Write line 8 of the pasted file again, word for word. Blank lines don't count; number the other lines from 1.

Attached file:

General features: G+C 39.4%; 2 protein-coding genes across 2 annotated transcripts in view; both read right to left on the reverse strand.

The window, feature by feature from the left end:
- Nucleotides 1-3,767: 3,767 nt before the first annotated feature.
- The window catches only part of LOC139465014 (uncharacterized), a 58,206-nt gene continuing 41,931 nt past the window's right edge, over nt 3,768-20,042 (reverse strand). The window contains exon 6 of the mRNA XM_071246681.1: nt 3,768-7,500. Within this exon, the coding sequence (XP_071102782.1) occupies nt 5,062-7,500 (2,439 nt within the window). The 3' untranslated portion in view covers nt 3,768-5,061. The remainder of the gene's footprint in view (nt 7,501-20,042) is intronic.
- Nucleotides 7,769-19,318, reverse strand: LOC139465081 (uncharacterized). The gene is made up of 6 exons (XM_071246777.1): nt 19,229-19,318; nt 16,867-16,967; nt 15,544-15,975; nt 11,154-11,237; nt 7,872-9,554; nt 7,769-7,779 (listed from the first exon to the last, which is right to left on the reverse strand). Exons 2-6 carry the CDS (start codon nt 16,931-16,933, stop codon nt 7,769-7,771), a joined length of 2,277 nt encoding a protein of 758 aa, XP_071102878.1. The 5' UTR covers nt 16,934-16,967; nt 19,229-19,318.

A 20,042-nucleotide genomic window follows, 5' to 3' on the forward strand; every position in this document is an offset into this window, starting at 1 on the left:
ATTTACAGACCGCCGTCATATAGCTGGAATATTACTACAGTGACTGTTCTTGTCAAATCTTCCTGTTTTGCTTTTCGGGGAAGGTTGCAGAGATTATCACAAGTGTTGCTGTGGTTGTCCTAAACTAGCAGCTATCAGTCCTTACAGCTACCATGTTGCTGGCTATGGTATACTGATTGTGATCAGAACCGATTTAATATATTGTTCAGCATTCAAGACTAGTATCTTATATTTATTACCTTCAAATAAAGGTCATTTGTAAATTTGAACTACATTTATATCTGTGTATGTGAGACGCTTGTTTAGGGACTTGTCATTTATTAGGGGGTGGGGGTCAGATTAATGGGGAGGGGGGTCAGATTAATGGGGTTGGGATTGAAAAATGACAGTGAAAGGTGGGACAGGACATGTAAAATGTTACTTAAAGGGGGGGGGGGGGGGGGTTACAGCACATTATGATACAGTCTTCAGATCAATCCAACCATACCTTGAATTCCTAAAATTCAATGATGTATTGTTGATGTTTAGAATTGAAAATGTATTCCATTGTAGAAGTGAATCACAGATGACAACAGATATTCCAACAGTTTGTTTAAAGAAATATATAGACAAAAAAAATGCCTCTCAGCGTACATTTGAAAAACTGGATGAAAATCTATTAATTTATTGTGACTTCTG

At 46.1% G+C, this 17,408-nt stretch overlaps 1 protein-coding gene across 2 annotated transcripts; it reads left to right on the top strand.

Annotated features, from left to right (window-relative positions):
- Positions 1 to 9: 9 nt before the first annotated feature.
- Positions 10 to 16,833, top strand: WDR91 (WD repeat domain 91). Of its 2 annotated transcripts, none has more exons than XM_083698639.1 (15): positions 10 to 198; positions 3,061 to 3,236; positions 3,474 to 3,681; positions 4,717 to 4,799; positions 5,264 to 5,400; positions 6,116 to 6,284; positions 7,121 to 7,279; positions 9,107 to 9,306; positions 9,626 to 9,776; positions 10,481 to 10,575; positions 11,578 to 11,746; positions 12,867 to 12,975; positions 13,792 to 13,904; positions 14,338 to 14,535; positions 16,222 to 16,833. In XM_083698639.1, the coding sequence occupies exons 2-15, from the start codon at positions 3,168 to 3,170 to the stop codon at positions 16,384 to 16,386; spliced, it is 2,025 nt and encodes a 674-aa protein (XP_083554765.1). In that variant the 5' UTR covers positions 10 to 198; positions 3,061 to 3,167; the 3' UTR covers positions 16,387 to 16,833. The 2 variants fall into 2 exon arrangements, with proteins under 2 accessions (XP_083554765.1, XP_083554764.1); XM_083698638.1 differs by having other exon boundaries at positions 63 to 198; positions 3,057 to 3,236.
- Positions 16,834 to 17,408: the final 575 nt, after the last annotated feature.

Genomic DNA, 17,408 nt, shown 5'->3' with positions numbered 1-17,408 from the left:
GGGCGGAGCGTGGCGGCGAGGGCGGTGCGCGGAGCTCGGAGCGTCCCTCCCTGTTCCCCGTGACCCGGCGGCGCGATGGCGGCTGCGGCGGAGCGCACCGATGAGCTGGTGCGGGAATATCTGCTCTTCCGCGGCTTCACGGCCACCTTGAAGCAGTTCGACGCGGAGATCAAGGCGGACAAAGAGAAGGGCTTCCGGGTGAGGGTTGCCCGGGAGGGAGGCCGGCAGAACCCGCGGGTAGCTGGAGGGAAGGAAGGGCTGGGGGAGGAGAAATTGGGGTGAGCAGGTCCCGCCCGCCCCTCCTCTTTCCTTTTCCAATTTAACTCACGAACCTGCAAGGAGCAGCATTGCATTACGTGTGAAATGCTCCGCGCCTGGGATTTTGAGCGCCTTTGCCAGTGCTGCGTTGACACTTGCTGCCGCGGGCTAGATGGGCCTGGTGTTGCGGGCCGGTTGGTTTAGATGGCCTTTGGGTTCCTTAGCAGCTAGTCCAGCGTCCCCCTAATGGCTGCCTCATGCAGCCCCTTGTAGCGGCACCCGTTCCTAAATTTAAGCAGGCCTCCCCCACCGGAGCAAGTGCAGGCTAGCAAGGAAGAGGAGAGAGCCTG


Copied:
At 46.1% G+C, this 17,408-nt stretch overlaps 1 protein-coding gene across 2 annotated transcripts; it reads left to right on the top strand.